Meet the Real-Life Power Couple the Russells Are Based on in 'The Gilded Age'

‘The Gilded Age’ is the perfect mix of fact and fiction during an era of scandal. So are George and Bertha Russell based on a real couple?

Jamie Lerner - Author

Feb. 14 2022, Published 3:33 p.m. ET

Morgan Spector in 'The Gilded Age'
Source: HBO

HBO’s newest period piece, The Gilded Age, mixes fact with fiction expertly, introducing us to scandalous characters against a backdrop of familiar historical figures. Between the well-known Astors and the infamous Stanford White, there are plenty of characters that map directly to their real-life counterparts. But what about the Russells — are they real people?

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George (Morgan Spector) and Bertha Russell (Carrie Coon) are the patriarch and matriarch of the new money family that moves into the beautiful mansion across from Central Park … and across from the Van Rhijn estate. It’s the perfect contrast between old and new money; Agnes Van Rhijn (Christine Baranski) adheres strictly to the rules of old money, closing herself off to all those with new money. The Russells are there to threaten that.

Carrie Coon, 'The Gilded Age'
Source: HBO
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Within the first three episodes of The Gilded Age, the Russells make their mark on New York City. George Russell is a robber baron not to be messed with, and Bertha is an unyielding woman when it comes to getting what she wants. In this case, that’s acceptance into New York City’s inner circle of wealth, and the power that comes along with it. So far, no one has allowed her in, but we expect that that will change. But are the Russells based on real people?

George and Bertha Russell in ‘The Gilded Age’ weren’t real historical figures, but might be based on a real couple.

In a promo for The Gilded Age, Morgan Spector compares his character of George to the real-life Jay Gould. Like George, Jay Gould was a robber baron during America’s actual Gilded Age. Not only that, but Jay was a family man. Similarly, George puts his family first in the show, and watching Morgan bring him to life is fascinating. In the home, he’s a warm, loving figure who supports his wife and children to no end, but in business, he’s as cold to the point of lacking any sort of feeling.

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Apparently, Jay also wanted to bring his family into New York’s high society, but Mrs. Astor would never allow it … that is, until Jay passed away. Julian Fellowes, the creator of The Gilded Age, has also confirmed that George is at least partly based on Jay Gould.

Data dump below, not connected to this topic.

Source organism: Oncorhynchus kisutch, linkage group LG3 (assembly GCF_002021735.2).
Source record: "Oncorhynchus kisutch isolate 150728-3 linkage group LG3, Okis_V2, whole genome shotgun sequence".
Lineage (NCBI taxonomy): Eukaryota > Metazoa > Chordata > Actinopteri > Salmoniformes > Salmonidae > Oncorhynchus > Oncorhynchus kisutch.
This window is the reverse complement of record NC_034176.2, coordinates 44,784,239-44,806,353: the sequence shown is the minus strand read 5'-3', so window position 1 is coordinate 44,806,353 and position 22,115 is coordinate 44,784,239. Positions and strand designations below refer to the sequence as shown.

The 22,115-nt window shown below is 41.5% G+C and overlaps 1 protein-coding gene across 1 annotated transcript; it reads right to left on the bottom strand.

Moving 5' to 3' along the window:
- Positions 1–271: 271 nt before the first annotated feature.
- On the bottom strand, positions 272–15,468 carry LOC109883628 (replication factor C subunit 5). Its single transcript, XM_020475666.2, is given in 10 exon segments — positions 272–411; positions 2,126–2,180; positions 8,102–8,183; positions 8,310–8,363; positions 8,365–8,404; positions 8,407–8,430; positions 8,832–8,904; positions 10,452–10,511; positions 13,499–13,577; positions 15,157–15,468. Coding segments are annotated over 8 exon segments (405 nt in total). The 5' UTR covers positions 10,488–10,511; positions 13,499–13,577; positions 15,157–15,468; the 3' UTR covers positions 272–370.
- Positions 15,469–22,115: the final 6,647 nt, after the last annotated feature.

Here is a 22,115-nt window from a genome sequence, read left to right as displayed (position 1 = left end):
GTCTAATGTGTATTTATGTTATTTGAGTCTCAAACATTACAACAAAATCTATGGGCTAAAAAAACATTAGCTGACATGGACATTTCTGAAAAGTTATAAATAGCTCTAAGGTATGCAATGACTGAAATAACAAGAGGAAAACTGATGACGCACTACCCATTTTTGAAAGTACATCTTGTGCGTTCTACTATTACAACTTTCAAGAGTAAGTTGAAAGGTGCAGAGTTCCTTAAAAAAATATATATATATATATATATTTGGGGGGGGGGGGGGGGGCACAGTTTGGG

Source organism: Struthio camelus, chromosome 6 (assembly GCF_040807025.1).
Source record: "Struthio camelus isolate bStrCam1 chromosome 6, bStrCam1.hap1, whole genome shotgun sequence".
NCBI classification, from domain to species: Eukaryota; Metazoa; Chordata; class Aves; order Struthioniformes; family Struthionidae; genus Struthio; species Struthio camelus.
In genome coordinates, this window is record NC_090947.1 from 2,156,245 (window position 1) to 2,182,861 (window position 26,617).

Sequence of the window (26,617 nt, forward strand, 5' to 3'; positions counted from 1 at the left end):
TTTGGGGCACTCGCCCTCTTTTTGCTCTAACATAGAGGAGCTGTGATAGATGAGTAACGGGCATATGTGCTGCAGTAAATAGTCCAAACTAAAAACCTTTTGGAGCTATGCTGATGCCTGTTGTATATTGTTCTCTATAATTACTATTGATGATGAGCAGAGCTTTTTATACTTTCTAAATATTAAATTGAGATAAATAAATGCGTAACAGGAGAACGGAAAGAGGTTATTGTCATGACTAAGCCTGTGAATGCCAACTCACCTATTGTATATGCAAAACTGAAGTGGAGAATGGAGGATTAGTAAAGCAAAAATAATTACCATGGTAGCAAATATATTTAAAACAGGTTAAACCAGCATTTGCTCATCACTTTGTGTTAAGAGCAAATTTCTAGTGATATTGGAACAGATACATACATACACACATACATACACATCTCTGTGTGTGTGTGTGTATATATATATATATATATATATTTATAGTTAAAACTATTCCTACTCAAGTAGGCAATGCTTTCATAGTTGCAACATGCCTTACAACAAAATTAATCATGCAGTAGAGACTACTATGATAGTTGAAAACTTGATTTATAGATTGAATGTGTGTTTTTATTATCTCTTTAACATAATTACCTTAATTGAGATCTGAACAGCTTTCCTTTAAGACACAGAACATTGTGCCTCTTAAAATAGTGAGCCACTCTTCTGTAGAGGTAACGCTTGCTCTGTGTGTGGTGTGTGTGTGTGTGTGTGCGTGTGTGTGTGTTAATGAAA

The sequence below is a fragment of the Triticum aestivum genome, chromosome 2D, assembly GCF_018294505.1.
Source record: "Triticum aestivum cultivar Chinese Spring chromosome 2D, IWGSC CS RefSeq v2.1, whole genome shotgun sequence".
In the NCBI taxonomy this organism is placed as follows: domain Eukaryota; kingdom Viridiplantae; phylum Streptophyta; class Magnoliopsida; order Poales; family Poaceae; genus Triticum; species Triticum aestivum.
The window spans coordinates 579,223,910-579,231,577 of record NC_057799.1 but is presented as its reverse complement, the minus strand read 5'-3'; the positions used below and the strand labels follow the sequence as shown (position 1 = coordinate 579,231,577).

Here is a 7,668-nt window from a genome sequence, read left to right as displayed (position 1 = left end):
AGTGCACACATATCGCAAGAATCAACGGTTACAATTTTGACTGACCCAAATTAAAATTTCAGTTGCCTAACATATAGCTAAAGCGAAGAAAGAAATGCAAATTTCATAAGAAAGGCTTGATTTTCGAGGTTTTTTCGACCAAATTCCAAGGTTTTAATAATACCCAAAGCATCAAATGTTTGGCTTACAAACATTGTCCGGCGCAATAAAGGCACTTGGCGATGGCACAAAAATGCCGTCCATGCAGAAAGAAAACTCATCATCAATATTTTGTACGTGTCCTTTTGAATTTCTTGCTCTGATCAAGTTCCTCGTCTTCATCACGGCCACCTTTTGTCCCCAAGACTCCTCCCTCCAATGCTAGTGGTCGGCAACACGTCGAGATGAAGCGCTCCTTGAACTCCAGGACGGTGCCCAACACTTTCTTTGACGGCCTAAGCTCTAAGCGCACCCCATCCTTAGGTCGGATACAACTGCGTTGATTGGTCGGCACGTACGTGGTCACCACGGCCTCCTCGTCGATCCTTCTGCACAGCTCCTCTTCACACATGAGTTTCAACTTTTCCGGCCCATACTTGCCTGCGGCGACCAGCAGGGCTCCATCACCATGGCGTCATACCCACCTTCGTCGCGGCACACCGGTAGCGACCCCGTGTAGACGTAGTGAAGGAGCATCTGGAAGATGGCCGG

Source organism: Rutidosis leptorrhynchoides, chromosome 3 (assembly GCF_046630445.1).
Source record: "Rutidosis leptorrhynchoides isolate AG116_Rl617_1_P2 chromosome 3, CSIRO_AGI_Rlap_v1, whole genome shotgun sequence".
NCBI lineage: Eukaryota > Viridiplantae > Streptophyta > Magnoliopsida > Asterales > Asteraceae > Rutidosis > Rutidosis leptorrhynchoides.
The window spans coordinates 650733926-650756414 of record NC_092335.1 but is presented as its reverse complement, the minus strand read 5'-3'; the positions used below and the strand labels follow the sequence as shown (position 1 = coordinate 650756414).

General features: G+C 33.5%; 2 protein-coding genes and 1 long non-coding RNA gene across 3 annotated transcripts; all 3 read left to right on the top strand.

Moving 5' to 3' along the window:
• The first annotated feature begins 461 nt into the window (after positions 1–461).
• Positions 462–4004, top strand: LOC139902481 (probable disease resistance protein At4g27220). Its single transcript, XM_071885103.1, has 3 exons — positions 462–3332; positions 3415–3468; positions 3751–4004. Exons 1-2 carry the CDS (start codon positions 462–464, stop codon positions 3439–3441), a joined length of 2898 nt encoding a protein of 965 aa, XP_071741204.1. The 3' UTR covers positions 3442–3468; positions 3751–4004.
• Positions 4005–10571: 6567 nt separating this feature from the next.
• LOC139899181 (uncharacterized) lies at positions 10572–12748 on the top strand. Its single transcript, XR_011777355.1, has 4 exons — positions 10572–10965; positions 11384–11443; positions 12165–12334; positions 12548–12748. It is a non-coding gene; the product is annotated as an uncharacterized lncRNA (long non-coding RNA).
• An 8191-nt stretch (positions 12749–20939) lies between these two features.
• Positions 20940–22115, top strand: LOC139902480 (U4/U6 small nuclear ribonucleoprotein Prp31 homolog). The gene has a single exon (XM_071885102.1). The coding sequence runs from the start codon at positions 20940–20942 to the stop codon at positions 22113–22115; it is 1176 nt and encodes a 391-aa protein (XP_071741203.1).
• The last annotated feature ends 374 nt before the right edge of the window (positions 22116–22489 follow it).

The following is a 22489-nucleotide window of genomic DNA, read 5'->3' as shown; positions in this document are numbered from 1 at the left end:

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Morgan explains, "Gould was really vilified in the papers at the time. He was someone who became a kind of living embodiment of all of the inequalities of the era. He has such insane levels of power and sometimes he uses them on really vulnerable people and just crushes them like ants … There’s an aspect of George where he gives his own fury free rein sometimes [that is] almost inhuman."

We've already seen that side of George come out, and we're sure that as a fictional character, he could go even further than his real-life counterpart.

The Russells might also be partly based on the Vanderbilts in ‘The Gilded Age.’

The biggest hint that the Russells aren’t directly based on the Vanderbilts is that the Vanderbilts are actually mentioned in The Gilded Age. Bertha mentions the Vanderbilts when she talks about getting into high society’s inner circle herself. If Mrs. Vanderbilt can do it, so can she. In reality, there are a lot of parallels between the real-life Vanderbilts and the fictional Russells.

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The Vanderbilts are perhaps the most famous and first family to come into wealth through new money: robber baron money. Cornelius Vanderbilt had a very similar trajectory to George Russell, although several decades earlier. In fact, the term “robber baron,” was coined to describe Cornelius in the New York Times in 1859. In The Gilded Age, however, it’s actually Alva Vanderbilt that Bertha refers to when she mentions the Vanderbilts.

Jay Gould (1836 - 1892) and Commodore William Vanderbilt (1821- 1885) sit opposite each other at the centre table.
Source: Getty
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In reality, Alva, who was the first wife of Cornelius’s grandson, was the figure that was able to bring the Vanderbilts into Mrs. Astor’s circle. In addition, Alva and William’s daughter, Consuelo, was married off to the Duke of Marlborough in another grab at high social status. Could Bertha do the same thing to her daughter, Gladys (Taissa Farmiga)?

A connection between Gladys and the closeted heir of the Van Rhijn fortune already seems to be on the table, and we expect a lot more to unfold as the Russell couple attempts to grab power.

New episodes of The Gilded Age air every Monday at 9 p.m. EST on HBO.

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